Ubisoft announced the latest game in its hit franchise, Assassin’s Creed Mirage, over the weekend. Taking place in 9th century Iraq, you play as Basim Ibn Ishaq, previously seen in Valhalla. Billed as a tighter and more narrative-driven entry in the series, all was going swimmingly. That is, until the game was rated as Adults Only on the Xbox Store. However, Ubisoft has come out to say this was all one big mistake.
Ubisoft Confirms Assassin’s Creed Mirage Will Not Be Adults Only
When preorders first went live for Assassin’s Creed Mirage, the game was erroneously listed as Adults Only. This is an incredibly rare age rating within the games industry. It severely limits any game’s reach, since most major retailers will refuse to place it on shelves. On top of that, the big three console manufacturers in Nintendo, Sony, and Microsoft can reserve the right to take down any AO games from their storefronts.
This could’ve been the case for the new release, as things first appeared. The game’s Xbox Store listing the following reasons: “Intense Violence, Blood and Gore, Sexual Themes, Partial Nudity, Real Gambling.” All seem fairly innocuous, aside from the gambling. The ESRB takes a hard stance on games that let players gamble with real cash, which is where the problem arises.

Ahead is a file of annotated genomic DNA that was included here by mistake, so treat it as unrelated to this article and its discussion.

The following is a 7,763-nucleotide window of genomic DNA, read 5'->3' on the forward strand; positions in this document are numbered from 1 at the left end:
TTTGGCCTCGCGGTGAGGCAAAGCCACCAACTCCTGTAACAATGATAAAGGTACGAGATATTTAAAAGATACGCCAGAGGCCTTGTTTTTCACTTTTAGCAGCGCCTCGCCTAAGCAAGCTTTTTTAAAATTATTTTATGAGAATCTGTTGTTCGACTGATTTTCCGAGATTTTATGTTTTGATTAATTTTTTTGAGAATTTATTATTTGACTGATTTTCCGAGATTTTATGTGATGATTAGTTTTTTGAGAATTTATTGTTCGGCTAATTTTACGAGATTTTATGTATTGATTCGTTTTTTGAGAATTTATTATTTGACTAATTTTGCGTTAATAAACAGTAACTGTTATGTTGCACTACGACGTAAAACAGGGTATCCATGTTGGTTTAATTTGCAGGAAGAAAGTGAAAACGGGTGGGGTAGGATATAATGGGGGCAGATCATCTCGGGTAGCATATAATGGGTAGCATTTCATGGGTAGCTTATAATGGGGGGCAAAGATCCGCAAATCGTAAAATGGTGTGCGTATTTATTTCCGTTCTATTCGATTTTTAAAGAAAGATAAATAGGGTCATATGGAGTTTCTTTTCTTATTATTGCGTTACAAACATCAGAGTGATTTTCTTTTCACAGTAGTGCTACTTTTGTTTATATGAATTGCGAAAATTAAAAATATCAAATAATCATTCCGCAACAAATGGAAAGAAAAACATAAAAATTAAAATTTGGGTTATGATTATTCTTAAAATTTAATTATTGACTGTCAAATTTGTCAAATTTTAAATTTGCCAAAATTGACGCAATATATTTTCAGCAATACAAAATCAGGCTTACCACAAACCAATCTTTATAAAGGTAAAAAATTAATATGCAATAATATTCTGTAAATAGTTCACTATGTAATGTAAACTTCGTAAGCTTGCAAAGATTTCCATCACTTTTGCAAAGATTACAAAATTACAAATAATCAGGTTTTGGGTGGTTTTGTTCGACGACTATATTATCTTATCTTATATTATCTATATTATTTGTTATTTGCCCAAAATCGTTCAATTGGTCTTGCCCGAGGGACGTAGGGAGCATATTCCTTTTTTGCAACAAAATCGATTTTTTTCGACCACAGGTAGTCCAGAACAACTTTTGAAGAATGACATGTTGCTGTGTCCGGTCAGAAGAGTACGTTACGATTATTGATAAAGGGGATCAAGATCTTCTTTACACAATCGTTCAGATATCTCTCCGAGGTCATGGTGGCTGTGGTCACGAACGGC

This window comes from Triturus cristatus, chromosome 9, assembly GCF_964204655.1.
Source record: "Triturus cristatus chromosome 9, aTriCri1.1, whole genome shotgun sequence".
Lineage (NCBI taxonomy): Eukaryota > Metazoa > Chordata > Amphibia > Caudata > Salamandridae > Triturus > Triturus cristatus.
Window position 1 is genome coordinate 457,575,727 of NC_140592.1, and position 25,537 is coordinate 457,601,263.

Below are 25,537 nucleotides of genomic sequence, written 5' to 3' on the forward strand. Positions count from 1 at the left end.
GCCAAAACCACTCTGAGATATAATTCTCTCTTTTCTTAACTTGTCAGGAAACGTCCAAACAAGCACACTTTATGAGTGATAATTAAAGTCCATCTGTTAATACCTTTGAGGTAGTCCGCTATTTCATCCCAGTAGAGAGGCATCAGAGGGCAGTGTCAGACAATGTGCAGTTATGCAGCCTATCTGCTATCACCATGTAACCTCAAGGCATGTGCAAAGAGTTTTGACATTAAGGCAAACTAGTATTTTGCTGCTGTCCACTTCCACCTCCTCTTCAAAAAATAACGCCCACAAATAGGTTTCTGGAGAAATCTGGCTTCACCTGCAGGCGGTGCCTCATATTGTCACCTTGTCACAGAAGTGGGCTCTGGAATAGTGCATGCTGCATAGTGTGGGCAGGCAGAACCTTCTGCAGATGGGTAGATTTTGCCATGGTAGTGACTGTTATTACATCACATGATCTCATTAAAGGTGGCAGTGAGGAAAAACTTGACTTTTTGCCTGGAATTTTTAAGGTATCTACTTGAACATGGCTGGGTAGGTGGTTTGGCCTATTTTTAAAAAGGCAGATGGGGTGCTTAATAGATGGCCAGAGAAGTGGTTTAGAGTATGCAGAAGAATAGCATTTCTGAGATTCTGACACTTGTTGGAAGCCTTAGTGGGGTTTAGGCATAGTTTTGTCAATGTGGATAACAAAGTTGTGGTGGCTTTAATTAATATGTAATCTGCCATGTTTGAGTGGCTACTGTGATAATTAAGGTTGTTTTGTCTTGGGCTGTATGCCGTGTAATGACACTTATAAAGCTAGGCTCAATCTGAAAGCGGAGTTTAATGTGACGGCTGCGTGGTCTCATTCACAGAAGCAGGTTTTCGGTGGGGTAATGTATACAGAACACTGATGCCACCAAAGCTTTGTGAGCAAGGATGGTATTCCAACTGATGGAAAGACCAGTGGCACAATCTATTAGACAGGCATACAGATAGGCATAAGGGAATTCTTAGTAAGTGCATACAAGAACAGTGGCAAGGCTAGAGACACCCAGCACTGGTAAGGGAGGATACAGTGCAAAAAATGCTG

However, in a statement provided to Eurogamer, Ubisoft confirmed that this was all a mistake. The developer cleared up that Assassin’s Creed Mirage won’t contain any form of gambling or loot boxes. As such, it’s likely only a matter of time until the rating changes to its expected M certificate.
The initial rating came as a massive surprise, given how rare AO games are. Big-name titles like Manhunt 2 and Grand Theft Auto: San Andreas had to edit out content to avoid an AO and reach an M rating. The Assassin’s Creed franchise has never been one to court controversy, meaning an M rating for Mirage is likely imminent.
Luke Hinton is a freelance culture journalist living in Cardiff, Wales. He graduated from Cardiff University with a degree in Journalism, Media and Communications, and currently balances his freelancing work with postgraduate studies. He specialises in film, TV and entertainment writing.